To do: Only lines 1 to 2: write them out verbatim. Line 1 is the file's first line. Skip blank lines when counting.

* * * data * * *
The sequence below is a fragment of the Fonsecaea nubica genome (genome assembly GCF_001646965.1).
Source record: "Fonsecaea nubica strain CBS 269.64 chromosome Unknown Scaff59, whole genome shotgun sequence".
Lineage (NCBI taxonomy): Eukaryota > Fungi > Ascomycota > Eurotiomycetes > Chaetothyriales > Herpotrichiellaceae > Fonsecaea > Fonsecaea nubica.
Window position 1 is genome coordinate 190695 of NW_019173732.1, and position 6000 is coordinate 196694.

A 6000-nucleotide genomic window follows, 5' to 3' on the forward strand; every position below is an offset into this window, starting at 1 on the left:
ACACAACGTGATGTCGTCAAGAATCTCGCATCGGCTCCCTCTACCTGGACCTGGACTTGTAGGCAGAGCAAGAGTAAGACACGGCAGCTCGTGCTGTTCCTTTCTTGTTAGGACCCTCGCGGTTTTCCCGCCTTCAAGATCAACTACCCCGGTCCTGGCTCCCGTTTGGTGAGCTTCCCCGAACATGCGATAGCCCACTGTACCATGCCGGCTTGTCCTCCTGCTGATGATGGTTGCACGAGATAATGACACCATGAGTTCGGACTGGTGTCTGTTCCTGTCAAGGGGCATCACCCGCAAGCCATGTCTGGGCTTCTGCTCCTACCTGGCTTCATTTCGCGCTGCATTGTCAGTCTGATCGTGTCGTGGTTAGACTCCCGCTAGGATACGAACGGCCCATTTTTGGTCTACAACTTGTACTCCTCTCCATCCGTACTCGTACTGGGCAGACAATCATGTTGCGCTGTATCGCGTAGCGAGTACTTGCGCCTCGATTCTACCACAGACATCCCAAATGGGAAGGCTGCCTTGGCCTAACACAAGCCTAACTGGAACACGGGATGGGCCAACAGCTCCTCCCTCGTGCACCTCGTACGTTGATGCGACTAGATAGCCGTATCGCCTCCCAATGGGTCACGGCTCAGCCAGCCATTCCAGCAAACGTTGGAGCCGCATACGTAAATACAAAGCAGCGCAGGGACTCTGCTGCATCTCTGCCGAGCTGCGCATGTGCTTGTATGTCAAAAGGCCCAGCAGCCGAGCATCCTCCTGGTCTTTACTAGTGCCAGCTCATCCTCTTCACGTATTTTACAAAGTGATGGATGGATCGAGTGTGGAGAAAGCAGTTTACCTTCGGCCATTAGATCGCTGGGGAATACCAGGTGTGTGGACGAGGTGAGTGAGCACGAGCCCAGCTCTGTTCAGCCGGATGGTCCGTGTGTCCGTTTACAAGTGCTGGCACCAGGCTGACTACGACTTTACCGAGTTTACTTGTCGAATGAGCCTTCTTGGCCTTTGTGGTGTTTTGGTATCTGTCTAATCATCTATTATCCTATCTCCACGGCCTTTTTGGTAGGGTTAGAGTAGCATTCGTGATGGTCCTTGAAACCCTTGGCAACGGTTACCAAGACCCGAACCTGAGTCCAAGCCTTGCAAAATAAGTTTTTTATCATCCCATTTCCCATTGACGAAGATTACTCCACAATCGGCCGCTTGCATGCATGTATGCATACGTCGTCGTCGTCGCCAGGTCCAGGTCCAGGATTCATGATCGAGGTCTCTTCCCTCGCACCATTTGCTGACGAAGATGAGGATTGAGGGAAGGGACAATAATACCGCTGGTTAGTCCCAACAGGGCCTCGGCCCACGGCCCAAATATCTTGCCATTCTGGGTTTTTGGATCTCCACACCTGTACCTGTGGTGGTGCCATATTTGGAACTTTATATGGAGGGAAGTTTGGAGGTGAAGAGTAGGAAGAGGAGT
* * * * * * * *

The sequence below is a fragment of the Fonsecaea nubica genome (genome assembly GCF_001646965.1).
Source record: "Fonsecaea nubica strain CBS 269.64 chromosome Unknown Scaff59, whole genome shotgun sequence".